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Dan deButts indicates where various homesteads of his family exist today. Old Welbourne (1A) has two rooms upstairs, two rooms downstairs, and is his ancestor’s home where the graveyard is. Old Welbourne (1B) is the new larger house, some family in recent years lived there; currently is the Bedford’s home. Also see New Welbourne (shown as Welbourne on the map), Catesby or The Anchorage, and Creek View. (from Dan deButts research in Nov 1991)

Old Welbourne For Sale in 2008

Old Welbourne is a farming estate nestled in the foothills of the Blue Ridge Mountains. The 328+ acre farm is situated in the south western corner of Loudoun County, an area renowned for its pastoral beauty and large farming estates and graced by some of Northern Virginia’s most elegant and substantial residences.

The area’s topography ranges from gently rolling to hilly and is predominantly composed of large open meadows framed by abundant water sources such as the Beaverdam Creek, the Piney Branch, the Pantherskin and the protected Goose Creek. This sector of the county is historically rich in fertile soils ideal for productive farming.

Located in the heart of Virginia’s finest fox hunting territory, Old Welbourne serves as a major fixture for the Piedmont Fox Hounds. The charming villages of Upperville and Middleburg are only minutes away offering both fine dining and shopping. The property is 45 minutes from Dulles International Airport and 1 hour from downtown Washington, DC.

Heart pine floors accent the well proportioned rooms of Old Welbourne with ten foot plus ceilings, eight total fireplaces and original moldings. This manor house is a traditional hunt country home that reflects a quiet, elegant style of living long appreciated in Virginia.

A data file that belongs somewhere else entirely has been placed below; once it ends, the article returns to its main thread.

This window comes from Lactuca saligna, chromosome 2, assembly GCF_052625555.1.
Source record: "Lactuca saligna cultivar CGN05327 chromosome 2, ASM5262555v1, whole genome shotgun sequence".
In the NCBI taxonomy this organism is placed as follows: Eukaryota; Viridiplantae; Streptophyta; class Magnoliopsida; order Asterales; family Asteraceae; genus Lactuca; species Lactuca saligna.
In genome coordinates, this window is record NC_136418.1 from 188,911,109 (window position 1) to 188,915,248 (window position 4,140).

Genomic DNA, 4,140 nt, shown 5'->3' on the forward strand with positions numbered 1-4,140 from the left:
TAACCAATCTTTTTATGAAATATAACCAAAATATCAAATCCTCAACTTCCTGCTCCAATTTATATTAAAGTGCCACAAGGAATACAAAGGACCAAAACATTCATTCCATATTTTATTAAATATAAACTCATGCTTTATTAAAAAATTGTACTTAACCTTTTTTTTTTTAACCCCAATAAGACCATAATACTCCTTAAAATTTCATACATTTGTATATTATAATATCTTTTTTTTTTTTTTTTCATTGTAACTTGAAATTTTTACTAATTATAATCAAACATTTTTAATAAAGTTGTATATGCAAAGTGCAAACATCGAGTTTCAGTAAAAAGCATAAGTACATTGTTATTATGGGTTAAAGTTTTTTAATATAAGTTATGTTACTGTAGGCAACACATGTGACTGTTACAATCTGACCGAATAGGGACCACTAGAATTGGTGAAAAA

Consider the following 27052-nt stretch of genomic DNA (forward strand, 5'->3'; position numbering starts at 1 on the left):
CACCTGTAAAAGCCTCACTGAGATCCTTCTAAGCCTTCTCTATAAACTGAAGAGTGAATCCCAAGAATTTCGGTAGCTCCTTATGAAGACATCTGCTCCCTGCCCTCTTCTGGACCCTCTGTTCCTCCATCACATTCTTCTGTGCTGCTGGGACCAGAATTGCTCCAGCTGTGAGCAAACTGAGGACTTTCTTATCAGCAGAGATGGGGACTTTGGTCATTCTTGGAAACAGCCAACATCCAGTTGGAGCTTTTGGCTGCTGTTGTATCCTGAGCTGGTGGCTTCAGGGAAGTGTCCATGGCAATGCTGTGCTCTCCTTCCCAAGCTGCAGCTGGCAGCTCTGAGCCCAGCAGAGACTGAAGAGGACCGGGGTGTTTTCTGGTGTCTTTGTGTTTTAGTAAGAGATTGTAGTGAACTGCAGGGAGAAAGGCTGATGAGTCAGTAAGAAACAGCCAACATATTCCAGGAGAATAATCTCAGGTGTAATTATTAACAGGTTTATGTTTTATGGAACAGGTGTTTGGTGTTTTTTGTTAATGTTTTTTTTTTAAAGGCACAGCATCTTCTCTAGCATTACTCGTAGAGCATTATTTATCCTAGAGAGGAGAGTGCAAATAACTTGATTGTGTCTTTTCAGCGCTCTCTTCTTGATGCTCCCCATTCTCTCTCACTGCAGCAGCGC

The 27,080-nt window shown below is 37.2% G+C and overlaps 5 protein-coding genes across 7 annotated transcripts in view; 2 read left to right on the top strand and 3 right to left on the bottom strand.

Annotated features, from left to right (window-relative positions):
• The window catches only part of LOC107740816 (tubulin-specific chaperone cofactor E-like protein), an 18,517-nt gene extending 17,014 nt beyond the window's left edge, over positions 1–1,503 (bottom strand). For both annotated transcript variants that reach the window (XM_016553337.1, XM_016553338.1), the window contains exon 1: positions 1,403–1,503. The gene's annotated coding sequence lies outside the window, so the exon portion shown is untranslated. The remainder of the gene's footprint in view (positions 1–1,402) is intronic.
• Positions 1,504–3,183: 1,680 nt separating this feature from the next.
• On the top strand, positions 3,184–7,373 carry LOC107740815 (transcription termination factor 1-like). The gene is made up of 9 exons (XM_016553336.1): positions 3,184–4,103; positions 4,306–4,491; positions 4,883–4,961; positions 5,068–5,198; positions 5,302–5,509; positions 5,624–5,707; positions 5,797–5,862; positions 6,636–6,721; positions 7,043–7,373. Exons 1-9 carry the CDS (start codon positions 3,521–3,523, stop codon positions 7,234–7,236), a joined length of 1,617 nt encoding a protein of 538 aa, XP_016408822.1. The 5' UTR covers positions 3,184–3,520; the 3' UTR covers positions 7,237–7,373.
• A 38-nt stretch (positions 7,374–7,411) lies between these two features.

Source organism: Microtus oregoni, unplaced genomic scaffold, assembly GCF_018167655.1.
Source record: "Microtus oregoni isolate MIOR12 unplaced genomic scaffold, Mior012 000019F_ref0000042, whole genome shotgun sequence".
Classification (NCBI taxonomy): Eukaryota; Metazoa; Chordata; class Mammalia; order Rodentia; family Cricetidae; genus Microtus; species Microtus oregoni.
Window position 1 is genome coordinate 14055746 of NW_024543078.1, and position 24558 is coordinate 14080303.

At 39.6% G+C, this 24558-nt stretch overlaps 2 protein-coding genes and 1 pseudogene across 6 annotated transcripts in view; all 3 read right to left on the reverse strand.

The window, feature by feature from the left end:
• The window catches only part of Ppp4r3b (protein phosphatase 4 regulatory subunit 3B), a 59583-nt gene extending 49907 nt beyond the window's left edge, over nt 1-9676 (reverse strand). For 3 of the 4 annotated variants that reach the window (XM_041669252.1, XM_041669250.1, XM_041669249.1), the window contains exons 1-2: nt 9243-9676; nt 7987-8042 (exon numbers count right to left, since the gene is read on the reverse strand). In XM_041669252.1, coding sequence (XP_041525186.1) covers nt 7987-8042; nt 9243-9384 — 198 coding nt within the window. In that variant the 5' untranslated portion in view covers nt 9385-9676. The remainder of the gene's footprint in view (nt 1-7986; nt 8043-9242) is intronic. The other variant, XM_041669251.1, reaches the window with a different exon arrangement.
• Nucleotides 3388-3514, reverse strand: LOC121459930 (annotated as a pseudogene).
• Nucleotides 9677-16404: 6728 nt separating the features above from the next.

History 
The original tract of Old Welbourne consisted of more than 620 acres. The land came into the Dulany family in the first part of the 19th century when they arrived in America from Queen’s County, Ireland.

It was the seventh child of Miss Elizabeth French, ward of George Washington, and Benjamin Tasker Dulany of Annapolis, Maryland, who in 1811 inherited over 500 hundred of these same acres. Daniel Peyton Dulany and his new bride Mary Ann debutts built a modest stone and log four room cabin which they aptly named ‘Welbourne’ to honor her birthplace ‘Welbourne Hall’ in Lincolnshire, England.

Sometime between 1820 and 1840 this small cabin was abandoned, possibly due to fire, and the Dulanys moved with their four children five miles away to a late 18th century stone house. It was renovated in the Greek Revival style of plastering over the exterior stone and operates today as a local Bed & Breakfast named ‘Welbourne’ and is still owned by descendants of the Dulany family.

Records from 1852 indicate that the original ‘Welbourne’ cabin was renovated and that a large new brick residence was built nearby to house Daniel P. Dulany’s daughter, Julia. Being it sat upon the land which had the original Dulany dwelling, they decided to call this new brick home “Old Welbourne.”

The ruins of this historic first Dulany home place, along with the Dulany family cemetery, remain on the property today. The cemetery was built in 1878 of thick fieldstone walls capped with limestone and dotted with hemlocks to shade the many tombstones.

Buried in the graveyard is Colonel Richard Hunter Dulany who in 1853 founded the Upperville Colt & Horse Show, a thriving local event, noted as the ‘…oldest horse show in the United States.’ His son, Richard Hunter Dulany founded the Piedmont Fox Hounds in 1840, which continues to hunt hounds three days a week from August through March in this territory.

Main Residence
Old Welbourne was originally built as a Victorian house. Additions were added at some point to each side and the roof pitch was changed to create the spacious Georgian brick manor house it is today. Distinguished Georgian style architecture is seen in the belt coursing on the brick faćade, the pillared portico entrance, and the proportion of the windows. This 14 room country residence offers a genteel lifestyle long enjoyed in Old Virginia.